“Answer me when I call, God, who vindicates me. You freed me from affliction; be gracious to me and hear my prayer.” (CSB – Read the chapter)
So then, where do we turn when we lie down to sleep with a heart that is full of turmoil? Over the course of the eight verses of this Psalm, David turns three places: Up, out, and in. The out and the in are important because, 1. we need to speak (at least metaphorically) to our sources of anxiety from a place of righteousness; and 2. our self-talk in times of emotional distress is really important. But, he begins and ends with up, because with God is where we will ultimately find the resources we need to resolve our tension and when He has provided them we do need to express our gratitude for it.
So again, David starts with God. Do you remember that time you tried to hit the sack, but your heart was just too torn up over some offense you’d been dealt that day? What was your gut-level prayer then? “God, where are you?” “God, this isn’t fair!” “Do you even hear me when I pray, God?”
Did you feel a little twinge a guilt over crying out so emotionally to God about something you later realized was a lot smaller of a deal than it felt like then? Don’t sweat it next time. That cry is exactly where David starts.
Now, most major translations word this like the ESV: “Answer me when I call, O God of my righteousness.” But, I really like what both The Message in its way, and the CSB here do with it. I think they more truly capture the emotion in David’s voice—and what is often in ours when we are in a similar place. This isn’t some kind of a calm, religiously acceptable prayer. There’s an anger and even a bit of sarcasm here. “You’re supposed to be the God who vindicates me. So, where are you now? You’ve helped me in the past, so are you going to listen to me this time?”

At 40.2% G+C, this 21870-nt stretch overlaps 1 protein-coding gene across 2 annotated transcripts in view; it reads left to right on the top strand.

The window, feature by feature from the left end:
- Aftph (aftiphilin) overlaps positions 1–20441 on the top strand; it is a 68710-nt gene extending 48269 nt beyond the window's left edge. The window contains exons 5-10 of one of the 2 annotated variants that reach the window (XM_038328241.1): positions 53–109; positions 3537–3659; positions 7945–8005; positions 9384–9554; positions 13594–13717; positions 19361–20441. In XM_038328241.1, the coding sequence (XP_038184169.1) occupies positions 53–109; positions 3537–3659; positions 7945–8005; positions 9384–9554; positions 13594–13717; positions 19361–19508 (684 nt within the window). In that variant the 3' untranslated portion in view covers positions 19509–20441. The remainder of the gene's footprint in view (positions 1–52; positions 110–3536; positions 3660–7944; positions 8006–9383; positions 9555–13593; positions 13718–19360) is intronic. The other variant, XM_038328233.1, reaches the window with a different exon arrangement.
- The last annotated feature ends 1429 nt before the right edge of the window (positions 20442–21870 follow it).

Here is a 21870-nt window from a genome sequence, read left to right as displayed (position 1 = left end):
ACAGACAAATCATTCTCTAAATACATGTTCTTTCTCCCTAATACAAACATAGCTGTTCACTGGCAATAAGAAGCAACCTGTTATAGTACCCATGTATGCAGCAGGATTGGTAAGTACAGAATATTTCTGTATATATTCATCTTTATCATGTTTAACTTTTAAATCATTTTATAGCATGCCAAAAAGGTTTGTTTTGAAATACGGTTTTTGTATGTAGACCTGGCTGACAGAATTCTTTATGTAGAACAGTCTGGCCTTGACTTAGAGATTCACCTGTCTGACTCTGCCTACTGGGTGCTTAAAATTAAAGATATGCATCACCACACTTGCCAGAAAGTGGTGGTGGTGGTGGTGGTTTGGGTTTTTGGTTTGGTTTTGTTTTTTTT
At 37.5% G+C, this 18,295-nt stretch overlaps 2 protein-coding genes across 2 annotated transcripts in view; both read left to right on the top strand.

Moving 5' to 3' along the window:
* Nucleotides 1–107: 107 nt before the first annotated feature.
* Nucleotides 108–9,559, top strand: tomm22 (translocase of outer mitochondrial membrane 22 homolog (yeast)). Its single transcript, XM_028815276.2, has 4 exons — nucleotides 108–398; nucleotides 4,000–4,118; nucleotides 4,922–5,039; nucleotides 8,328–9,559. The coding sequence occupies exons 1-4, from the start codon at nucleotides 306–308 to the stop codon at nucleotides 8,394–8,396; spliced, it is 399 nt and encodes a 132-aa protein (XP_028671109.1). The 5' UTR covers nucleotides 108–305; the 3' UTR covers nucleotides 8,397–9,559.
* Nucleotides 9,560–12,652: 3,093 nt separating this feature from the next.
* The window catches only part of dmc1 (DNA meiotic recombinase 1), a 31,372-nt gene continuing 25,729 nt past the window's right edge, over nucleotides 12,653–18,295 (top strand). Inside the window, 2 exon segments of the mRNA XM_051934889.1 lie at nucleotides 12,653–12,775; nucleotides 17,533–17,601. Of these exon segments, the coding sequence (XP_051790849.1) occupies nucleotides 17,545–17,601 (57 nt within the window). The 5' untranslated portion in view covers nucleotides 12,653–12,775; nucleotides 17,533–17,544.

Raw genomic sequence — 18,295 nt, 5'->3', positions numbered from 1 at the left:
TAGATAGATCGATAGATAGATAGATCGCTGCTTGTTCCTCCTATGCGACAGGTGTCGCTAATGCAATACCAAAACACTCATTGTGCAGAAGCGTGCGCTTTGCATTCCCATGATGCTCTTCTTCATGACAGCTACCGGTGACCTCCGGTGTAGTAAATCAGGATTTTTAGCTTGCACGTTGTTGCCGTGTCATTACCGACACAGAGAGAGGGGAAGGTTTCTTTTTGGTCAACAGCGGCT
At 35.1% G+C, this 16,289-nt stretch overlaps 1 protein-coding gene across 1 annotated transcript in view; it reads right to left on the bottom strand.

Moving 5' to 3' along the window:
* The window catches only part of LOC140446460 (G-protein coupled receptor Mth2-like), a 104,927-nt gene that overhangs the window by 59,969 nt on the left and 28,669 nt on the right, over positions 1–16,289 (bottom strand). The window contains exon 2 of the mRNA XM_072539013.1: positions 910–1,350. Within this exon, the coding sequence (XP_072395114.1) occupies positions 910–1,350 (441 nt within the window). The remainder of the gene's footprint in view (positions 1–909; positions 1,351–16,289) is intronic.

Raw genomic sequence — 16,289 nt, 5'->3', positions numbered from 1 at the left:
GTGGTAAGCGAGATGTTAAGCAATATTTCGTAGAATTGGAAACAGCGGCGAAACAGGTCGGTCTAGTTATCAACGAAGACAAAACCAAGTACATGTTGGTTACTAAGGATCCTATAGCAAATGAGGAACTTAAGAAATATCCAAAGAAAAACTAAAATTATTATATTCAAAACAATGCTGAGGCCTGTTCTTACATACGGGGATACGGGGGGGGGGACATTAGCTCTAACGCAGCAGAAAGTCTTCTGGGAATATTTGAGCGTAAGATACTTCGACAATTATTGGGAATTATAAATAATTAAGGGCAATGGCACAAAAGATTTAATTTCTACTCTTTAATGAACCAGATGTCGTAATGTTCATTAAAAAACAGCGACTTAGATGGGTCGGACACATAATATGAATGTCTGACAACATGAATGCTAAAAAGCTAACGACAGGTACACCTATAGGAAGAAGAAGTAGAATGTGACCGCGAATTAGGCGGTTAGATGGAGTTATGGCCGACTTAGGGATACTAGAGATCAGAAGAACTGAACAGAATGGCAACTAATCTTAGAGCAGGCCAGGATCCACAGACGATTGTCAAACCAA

Have you ever been that emotionally honest with God in your praying before? As I said before, David does it fairly frequently. And, while we can’t ever forget who God is—something David, in spite of the emotion, doesn’t do here—if we’ve got strong emotions in our heart because of something hard that’s happened to us, there’s no use trying to hold them back in order to pray a prayer that we deem religiously acceptable. God knows they’re there, we might as well humbly, but sincerely let them out.
So, the next time you’re lying in bed with so much anger or frustration or turmoil in your heart that you can’t sleep, start by letting it out. Make this first verse of Psalm 4 part of the beginning of your prayer: God, where are you? Do you hear me? You’ve helped me before; I need you to listen to me now. When we start with where we are with God, He can take us to where we need to be.